It is understood that among the measures being considered are single window clearances from the Centre and States where industrial zones are coming up, easier environmental permits and self-certification for a host of processes, including labour standards. The government rightly believes cutting red tape, speeding up clearances and facilitating actual proposals would push investment stuck in the pipeline.
The other dimension of the farm crisis is well known. The Supreme Court recently stated that it was the responsibility of governments to ensure that farmers distressed by crop failure did not commit suicide. This was the observation of the bench of justices Dipak Misra and E M Khanwilkar who wanted the government to take preventive steps in this regard so that farmers do not take the extreme step of taking their lives.
“The policy for welfare of farmers must be implemented at the ground level. The approach of the governments should be preventive rather than compensatory”, the bench observed while hearing a PIL on farmers’ suicide in Tamil Nadu. However, the only redeeming feature has been that after the widespread rains in the country this year, there are expectations of a bumper crop this year and early 2018.
Modi’s somewhat autocratic style of functioning may not augur well for the country when all political philosophers, had emphasised the need for decentralisation. It would have been better if major economic decisions are taken at least after consultations with his advisors. Meanwhile, the recent overhauling of the Ministry is said to demonstrate Modi’s intention to have people who deliver — though the commerce minister has been allocated defence in spite of the fact that exports have been declining — but that may not be enough to revive the economy. Railway accidents also don’t come down by changing ministers and changing a professional and technocrat like Suresh Prabhu does make little sense.
The revival of the economy depends to a large extent on developing and encouraging micro and small units in the village and semi urban areas and encouraging self-employment in a big way. All these are part of the informal economy which needs to be strengthened. The first step towards skill development has already been taken and in this regard entrepreneurship development – whether technology driven or labour intensive — has to be encouraged in a big way. All necessary support and bank finance has to be made available which, in turn, would help generate employment and change the face of the village economy. It is expected that the new skill development minister would come out with a better performance.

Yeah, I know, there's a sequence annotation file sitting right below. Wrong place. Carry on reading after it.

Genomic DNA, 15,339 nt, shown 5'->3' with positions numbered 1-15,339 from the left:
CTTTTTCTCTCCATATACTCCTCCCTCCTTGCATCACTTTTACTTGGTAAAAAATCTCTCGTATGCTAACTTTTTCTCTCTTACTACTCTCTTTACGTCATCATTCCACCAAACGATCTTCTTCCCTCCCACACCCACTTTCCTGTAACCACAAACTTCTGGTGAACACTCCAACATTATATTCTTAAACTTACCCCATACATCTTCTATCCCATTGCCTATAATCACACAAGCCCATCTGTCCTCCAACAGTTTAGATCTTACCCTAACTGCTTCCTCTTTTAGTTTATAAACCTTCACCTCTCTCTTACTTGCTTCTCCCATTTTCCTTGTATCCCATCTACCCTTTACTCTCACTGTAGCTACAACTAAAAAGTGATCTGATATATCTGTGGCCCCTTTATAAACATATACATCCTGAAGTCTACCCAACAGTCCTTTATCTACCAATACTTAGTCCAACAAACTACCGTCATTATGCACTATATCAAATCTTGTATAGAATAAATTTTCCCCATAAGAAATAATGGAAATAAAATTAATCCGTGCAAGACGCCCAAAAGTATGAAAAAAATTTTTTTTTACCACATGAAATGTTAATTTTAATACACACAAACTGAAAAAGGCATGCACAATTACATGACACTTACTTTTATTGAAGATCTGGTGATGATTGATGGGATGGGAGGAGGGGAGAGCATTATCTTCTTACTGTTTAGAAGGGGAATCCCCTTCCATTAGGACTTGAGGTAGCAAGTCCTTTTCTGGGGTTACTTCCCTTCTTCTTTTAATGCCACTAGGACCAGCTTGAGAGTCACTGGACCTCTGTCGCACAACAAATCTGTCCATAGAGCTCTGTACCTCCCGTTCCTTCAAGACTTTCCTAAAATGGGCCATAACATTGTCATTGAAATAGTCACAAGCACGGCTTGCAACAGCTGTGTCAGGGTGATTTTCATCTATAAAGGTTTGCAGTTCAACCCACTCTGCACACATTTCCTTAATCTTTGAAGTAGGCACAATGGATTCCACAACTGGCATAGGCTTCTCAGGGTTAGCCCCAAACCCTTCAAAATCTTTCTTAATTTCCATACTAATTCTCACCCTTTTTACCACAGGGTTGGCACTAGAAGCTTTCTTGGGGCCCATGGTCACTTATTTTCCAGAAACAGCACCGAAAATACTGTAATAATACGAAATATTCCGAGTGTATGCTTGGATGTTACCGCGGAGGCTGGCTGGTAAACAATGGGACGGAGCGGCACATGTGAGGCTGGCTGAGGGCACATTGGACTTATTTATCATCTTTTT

The government has to be serious in this regard and monitor steps being taken at the grass-root level. As we cross the 70th year of Independence one need not find satisfaction in the fact that Indians own a billion cell phones and around 60 per cent have a TV set. The challenges before us are to provide the majority of the population with the minimum benefits like potable drinking water, electricity, affordable shelter and pollution free environment. It is indeed distressing that in spite of numerous plans and programmes, the conditions of the bottom 30-35 per cent are quite deplorable whatever be the reasons.
Thus curbing corruption and good governance should not just be glorifying words to be aired by politicians in their speeches but ensuring compliance through strict action. The mind-set of the politicians as also that of planners and economists has to change in evolving the new economic policy aimed at rural transformation, thereby upgrading the living standards of the lower echelons of society. The time is running out before the situation goes out of hand.—INFA